Certainly “Her Husband is known throughout the gates (she’arim)!” This refers to the Holy Blessed One, for He is known and may be cleaved to according to the extent that one imagines (mesha’er) Him within the heart, each according to his ability to cleave to the spirit of wisdom. He is known in the heart to the extent that He is imagined there. In this way “He is known throughout the gates” - in these contemplative reflections. Yet for Him to be known as is fitting [is impossible]—nobody is able to cleave to Him or to know Him.[xv]
In his monumental commentary to the Zohar entitled Ketem Paz, R. Shimon ibn Lavi (North Africa, sixteenth century) explores the implications, both cosmological and personal, of this remarkable passage:
Rabbi Yehuda explains that no being has ever been created that is able to understand His wisdom, nor did the Holy Blessed One ever bring such a one into this world. Certainly not one who is able to grasp His essence! He is deep beyond all depth, and who is able to find Him? [Succeeding in] the quest for Him is impossible for the created beings, both upper and lower, until all exclaim, “Blessed is the glory of the Lord from His place!” …
… Perhaps Rabbi Yehuda holds that their quest spurs onward the movement of all the heavenly arrays, cycling around and around. To seek and never apprehend seems to the creations like utter foolishness, as one who says that if the intent of their rotation was [solely] to succeed, after the first or the second time that they are unable reach it they will believe that the quest will always be in vain.
Yet those who truly experience longing never refrain from the search even if they do not succeed. This is like the desire of the lover for her Beloved, as it says, “I will arise and circle about, in the town, in the markets and the streets. I shall seek the One whom my soul loves; I have searched and not found.”[xvi] Notice that the verse speaks in future tense, “I shall arise and circle about … I shall seek” - this means that she will not hold back from the seeking Him, for the journey is her life.Such is the longing of the supernal beings and their eternal search, for it is their sustenance and their very existence. Even if they cannot succeed in apprehending Him, through their quest itself [to gaze upon] the face of the Master they offer praise, greatness and glory to the One for whom they searching. He is [the source of] their existence, and that of all the created beings below.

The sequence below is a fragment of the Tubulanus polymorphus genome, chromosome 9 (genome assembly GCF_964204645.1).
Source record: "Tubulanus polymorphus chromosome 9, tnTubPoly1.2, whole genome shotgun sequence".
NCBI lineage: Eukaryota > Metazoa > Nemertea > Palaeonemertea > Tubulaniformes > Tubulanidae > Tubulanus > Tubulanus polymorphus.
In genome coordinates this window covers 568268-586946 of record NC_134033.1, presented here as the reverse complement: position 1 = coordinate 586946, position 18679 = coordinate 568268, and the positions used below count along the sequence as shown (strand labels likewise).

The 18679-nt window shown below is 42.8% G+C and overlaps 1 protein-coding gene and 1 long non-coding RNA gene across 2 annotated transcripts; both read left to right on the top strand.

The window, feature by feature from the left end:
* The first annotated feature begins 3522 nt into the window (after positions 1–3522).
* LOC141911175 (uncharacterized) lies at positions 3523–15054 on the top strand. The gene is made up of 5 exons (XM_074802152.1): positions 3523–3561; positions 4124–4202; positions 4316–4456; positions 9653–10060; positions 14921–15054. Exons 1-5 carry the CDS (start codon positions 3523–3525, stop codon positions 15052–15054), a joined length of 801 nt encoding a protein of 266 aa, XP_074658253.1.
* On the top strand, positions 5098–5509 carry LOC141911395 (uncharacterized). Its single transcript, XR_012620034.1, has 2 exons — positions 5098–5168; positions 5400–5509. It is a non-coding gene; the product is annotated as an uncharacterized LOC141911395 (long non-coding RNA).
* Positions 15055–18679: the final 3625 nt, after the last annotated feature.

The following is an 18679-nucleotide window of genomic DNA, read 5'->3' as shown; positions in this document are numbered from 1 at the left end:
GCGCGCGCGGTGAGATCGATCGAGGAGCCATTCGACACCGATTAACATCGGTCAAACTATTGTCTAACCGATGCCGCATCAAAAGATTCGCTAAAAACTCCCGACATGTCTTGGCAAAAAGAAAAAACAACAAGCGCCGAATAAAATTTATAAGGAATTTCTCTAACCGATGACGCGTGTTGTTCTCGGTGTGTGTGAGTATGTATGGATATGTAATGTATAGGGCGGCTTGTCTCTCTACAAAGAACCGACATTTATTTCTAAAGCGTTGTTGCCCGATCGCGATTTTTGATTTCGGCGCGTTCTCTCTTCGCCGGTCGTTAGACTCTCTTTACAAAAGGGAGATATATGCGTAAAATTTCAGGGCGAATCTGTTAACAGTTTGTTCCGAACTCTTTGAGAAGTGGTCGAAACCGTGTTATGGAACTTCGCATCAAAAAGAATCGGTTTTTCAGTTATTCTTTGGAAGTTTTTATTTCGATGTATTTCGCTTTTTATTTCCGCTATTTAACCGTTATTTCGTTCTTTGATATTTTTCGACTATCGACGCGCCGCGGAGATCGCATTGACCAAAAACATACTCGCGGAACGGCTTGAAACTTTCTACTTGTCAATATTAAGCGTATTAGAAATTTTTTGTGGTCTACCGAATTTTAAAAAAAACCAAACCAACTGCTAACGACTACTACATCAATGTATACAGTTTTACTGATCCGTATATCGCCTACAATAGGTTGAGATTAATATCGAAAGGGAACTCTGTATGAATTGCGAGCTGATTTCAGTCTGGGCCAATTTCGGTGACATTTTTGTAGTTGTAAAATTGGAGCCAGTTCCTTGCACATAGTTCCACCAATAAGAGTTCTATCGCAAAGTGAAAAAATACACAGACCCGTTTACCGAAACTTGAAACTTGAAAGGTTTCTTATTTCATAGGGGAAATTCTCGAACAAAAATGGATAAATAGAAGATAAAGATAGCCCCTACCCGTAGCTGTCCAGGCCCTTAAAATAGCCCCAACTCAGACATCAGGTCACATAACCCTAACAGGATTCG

In explaining this matter well, one may raise the question: if it is not within the power of any who seek God to comprehend even His place, how then could Solomon, who was the seeker and the quester par excellence, as well as the wisest of all men, write “Her husband is known throughout the gates” about the Woman of Valor, who alludes to the upper Assembly of Israel? Rather, certainly “Her Husband is known throughout the gates (she’arim)!” This refers to the Holy Blessed One, for He is known and may be cleaved to according to the extent that one imagines (mesha’er) Him within the heart. One must say that although achieving [the quest] is inherently withheld from them, He can indeed be comprehended by His creations, each according to their understanding and contemplative imagining of Him.[xvii]